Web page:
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Judge Rakoff of the Southern District of New York Applies State Pleading Requirements to Grant Motion for Remand in Favor of Products Liability Plaintiff in Resnik v. Rite Aid of New York, Inc., et al. – Determining that Plaintiff did not Fraudulently Join Codefendants

Written by: Evan M. O’Hara, Esq.

Editor: Nicole A. Callahan, Esq.

On July 12, 2021, the Honorable Jed S. Rakoff, United States District Judge for the Southern District of New York, issued a decision granting the plaintiff’s motion to remand her products liability claim against a number of corporate entities to the Supreme Court of the State of New York, New York County, based on the absence of diversity jurisdiction.  The plaintiff claimed that her use of Johnson & Johnson’s (“J&J”) baby powder and Shower to Shower talcum powder between 1960 and 2016, both of which she alleged contained asbestos, caused her ovarian cancer.  The plaintiff initially sued Rite Aid and Walgreens in the Supreme Court of the State of New York, New York County, asserting that she purchased the products from pharmacies owned by each entity.  She later amended her complaint to add claims against J&J and Kolmar Labs (who she claimed processed and packaged the products), as well as CVS and Duane Reade.  J&J removed the case to the United States District Court for the Southern District of New York based on diversity of citizenship, arguing that the New York citizenships of Rite Aid, Walgreens, and Kolmar should be disregarded because they were fraudulently joined.  The plaintiff filed a motion to remand.

In support of its fraudulent joinder position, J&J argued that the pleadings lacked sufficient allegations to give rise to viable claims against all three New York-based defendants under both federal and New York State pleading standards.  For Rite Aid and Walgreens, it argued that the plaintiff’s allegations that (1) both entities engaged in the manufacture, sale and distribution of materials and products containing asbestos, (2) both continually advertised and marketed talc as safe for human use, and (3) the plaintiff purchased asbestos-containing talcum products from their stores, were too conclusory and vague.  The Court disagreed, stating that based on New York State’s relatively lax pleading standard, the allegations were sufficient, and it was possible that the plaintiff could prevail in state court against either defendant.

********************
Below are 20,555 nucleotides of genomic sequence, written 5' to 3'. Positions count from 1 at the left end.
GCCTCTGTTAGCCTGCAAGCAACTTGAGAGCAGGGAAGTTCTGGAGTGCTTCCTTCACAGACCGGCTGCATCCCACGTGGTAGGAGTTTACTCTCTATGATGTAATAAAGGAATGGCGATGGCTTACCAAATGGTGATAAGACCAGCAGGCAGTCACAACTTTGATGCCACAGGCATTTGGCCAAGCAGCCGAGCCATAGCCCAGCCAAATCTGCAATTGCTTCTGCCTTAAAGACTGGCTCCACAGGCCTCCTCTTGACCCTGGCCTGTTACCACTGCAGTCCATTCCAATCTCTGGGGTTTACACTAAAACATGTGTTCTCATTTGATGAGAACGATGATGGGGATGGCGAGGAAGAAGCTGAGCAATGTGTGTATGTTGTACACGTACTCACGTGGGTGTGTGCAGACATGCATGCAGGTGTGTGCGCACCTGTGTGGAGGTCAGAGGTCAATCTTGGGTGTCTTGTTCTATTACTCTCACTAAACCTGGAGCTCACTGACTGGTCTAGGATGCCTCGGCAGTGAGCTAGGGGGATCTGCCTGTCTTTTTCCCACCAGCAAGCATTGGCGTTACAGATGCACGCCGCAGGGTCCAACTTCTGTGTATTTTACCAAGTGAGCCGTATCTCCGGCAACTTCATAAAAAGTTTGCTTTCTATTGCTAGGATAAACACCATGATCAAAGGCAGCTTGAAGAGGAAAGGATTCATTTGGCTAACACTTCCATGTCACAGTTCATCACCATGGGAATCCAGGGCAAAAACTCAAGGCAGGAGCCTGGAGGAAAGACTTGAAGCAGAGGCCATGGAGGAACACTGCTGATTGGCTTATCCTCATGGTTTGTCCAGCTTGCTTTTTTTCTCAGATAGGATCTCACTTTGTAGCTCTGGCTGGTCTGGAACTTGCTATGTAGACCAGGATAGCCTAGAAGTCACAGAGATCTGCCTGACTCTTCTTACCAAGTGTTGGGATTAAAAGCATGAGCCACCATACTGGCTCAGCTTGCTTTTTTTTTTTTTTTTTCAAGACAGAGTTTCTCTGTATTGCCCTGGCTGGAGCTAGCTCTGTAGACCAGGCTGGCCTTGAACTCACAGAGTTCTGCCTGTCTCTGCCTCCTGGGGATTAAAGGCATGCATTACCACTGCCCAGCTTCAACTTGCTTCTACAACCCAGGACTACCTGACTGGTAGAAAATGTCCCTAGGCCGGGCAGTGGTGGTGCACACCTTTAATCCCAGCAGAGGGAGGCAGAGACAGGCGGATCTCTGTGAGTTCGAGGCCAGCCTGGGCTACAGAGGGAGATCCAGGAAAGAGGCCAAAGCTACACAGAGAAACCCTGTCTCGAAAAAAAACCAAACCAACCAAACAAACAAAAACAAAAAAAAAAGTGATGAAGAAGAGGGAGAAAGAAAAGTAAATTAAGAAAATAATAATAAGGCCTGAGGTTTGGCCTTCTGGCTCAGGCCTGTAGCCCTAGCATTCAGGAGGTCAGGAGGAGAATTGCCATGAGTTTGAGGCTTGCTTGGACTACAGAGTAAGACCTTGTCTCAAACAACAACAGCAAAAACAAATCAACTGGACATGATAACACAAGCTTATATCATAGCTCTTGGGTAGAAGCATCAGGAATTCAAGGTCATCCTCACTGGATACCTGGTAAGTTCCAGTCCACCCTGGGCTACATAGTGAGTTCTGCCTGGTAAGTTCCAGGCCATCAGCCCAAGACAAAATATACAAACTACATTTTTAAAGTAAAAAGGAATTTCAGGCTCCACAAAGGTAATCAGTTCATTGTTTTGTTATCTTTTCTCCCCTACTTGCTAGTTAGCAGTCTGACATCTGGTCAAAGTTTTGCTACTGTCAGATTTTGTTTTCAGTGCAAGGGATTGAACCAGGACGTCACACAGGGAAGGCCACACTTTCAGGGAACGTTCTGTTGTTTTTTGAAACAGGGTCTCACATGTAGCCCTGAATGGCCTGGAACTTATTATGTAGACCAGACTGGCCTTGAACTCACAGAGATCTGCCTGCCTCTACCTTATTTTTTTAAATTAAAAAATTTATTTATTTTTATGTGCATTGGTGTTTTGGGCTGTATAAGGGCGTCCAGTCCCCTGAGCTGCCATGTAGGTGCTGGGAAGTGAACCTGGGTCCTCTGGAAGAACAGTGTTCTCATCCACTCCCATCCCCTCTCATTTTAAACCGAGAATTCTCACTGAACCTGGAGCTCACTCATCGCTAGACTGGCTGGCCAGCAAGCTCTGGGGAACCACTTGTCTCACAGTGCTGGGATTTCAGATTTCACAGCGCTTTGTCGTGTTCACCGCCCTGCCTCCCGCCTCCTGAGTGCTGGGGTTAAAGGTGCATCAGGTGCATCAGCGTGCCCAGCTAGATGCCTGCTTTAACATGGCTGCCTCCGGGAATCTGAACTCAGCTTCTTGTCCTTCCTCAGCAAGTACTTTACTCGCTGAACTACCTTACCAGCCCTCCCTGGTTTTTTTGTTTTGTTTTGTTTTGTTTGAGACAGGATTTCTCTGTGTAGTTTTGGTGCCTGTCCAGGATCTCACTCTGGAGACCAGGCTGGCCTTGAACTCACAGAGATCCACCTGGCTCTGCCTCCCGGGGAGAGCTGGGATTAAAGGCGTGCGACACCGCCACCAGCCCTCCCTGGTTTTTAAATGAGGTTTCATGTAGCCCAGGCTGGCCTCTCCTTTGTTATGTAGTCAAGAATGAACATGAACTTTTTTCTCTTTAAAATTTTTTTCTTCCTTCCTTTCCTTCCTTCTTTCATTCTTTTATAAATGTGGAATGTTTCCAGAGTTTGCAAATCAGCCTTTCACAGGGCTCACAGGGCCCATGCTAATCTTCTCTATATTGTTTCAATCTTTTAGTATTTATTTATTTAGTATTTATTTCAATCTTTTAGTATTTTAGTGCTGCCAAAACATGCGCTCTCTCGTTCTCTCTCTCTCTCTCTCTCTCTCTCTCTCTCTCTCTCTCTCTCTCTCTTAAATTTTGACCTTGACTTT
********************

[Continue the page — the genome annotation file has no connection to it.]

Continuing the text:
For Kolmar, J&J argued that the plaintiff failed to plead a sufficient connection between Kolmar’s talc processing operation and the products purchased by the plaintiff, and that the allegation that Kolmar processed the talc in the products to which the plaintiff was exposed was “demonstrably false”.  Both J&J and the plaintiff attempted to submit evidence in the form of deposition testimony related to Kolmar’s processing of J&J talc products.  The Court stated that although the issue was whether the plaintiff could succeed in state court based only on the pleadings, if it could consider the testimony evidence it would raise a factual question in the plaintiff’s favor.  The underlying implication in the Court’s findings being that the factual allegations of the complaint, without the additional evidence, satisfied New York State pleading requirements.

J&J also argued that the affirmative defense of contract specification established that there was no possibility that the plaintiff could recover against Kolmar.  The Court disagreed again, noting that the pleadings left open the possibility that the plaintiff could prove that: Kolmar did not process the talcum powder in accordance with J&J specifications; the talcum products were obviously defective; and/or Kolmar had actual knowledge of the alleged defect.

The Court’s fraudulent joinder analysis highlights the difficulties defendants encounter when the federal burden of proof – a clear and convincing demonstration that there is no possibility, based on the pleadings, that a plaintiff can state a cause of action against the non-diverse defendant in state court – intersects with the notice pleading standards of New York State Courts.  First, defendants asserting that another party was fraudulently joined for the sole purpose of defeating diversity jurisdiction should be prepared to argue that, even using the far more lenient pleading requirements of New York State, there is no possibility for recovery against a specific defendant.  Second, defendants must be prepared to limit the support for their position to information contained within the four corners of the complaint.  This is true for arguments that the complaint lacks the minimally required factual allegations, as well as that the complaint conclusively establishes some defense will act as a bar to recovery under any and all circumstances.

Cite: Resnik v. Rite Aid of New York, Inc., 21-cv-4609 (JSR) (S.D.N.Y. Jul. 12, 2021)